Tag: poverty

Prison Labor is Slavery by Another Name

Across the country the largest prison strike is taking place, vowing to “finally end slavery in 2016.”

Right now there’s a national movement mobilizing to raise the federal minimum wage to a living wage of $15 an hour. But imagine if instead of earning even that much, you could only earn a few cents an hour.

If that sounds like something from the developing world, think again. The reality is our prisons are perpetuating slave labor.

Every day, incarcerated people work long hours for barely any money. Meanwhile, prisons charge inmates for everything from telephone calls, to extra food and convenience items, to occupying a bed.

Children Continue to Die from Malnutrition in Venezuela

he serious social, political and economic crisis in Venezuela has resulted in an increase of malnutrition cases in Venezuela, most of which involve children under 10 years old.

Various organizations have denounced this situation on several occasions on national and international stages.

The most recent is the case of Junior Joneido Gonzalez Rodriguez, 1 year old, who was dying in the state of Zulia in the neighborhood of Mariu Urdaneta. The website The Venezuelan News reported that doctors had diagnosed him with severe malnutrition, which lasted four months. His last days were spent with his mother Julia Rodriguez at the ranch where they lived, “as he wept from fever and had trouble breathing.”

Study: Over 15 Percent of Venezuelans Eat from the Trash

A new study adds to the mounting evidence that Venezuela just doesn’t have enough food to go around.

At least 15 percent of Venezuelans eat out of the trash, according to a study conducted by More Consulting between August 8 and 12.

The study revealed that Venezuelans manage to scrap enough together in various ways. Fifty-two percent have to resort to re-sellers, while more than 36 percent have to exchange food with relatives and friends. More than 45 percent get food at private supermarkets.

The Hidden Homeless Population

A growing number of homeless students lack the academic and community support they need to get off the streets.

Most children in the United States spend their school days dreaming of their next birthday party or worrying whether they’re popular enough. Not America’s homeless youth.

Students like Jamie Talley, who first became homeless at age 2, are thinking about how the weather will affect their sleep and how to silence their growling stomachs during a test.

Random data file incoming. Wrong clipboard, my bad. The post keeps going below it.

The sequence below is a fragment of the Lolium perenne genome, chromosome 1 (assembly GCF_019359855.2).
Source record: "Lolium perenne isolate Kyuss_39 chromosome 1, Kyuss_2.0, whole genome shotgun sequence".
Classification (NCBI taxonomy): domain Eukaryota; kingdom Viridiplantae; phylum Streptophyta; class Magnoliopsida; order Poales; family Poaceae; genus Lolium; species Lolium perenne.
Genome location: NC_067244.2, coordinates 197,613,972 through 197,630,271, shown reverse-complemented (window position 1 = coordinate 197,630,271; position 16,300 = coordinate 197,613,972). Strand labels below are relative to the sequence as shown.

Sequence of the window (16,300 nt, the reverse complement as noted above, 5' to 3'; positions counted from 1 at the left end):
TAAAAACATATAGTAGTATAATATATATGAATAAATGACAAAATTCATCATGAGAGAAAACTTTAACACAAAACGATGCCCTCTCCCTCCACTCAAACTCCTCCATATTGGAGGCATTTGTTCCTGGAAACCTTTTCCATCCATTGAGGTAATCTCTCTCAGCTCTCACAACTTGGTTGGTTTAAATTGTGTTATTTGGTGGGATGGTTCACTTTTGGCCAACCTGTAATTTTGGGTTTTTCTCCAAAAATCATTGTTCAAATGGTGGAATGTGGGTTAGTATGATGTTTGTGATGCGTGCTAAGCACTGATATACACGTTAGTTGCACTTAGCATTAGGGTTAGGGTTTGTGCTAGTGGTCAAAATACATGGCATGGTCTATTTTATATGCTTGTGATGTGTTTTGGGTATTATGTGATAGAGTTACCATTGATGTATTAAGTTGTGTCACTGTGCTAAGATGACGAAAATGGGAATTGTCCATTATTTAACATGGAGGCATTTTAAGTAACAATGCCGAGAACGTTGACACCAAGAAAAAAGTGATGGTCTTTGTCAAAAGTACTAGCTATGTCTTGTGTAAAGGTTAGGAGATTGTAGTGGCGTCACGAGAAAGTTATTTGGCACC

“I was pushed out of the world and left to survive on my own,” Talley said in a scholarship essay quoted by the Washington Post. “I had given up on the possibilities for me to become somebody.”

A day in the life of a member of the elite Global 1%

Would you recognize this man if you passed him on the street? Maybe, but probably not. He’s made international TV news, but you won’t probably won’t find him on American news stations unless it’s in the background of a report on the activities of other people of his status. For the last three years running, the media has covered a meeting of his ilk in DC. Almost none of the participants were named in the reports.

He wakes up and checks his cell phone before he rolls out of bed. He pays particular attention to events in the Middle East and how they impact the political situation in the US. He readily admits making his living off what Americans don’t know. He puts his shoes on. For 1.3 billion of the world’s population, it would take six months of earnings to purchase them. He climbs into an SUV and drives to get breakfast. The custom SUV costs more than the net worth of 85% of the world’s population. His breakfast costs 4 times the daily wage of about half of the world. His dogs are waiting by the door when he returns home. The dogs have a better diet than about 800 million humans. Of course, the dogs are pure bred. The pair are worth more than 39% of the population makes in a year. Today, he’s having a hard time getting his day started. He was up all of last night talking to a team of other elites scattered around the world. He admits to using that team to influence the news you read.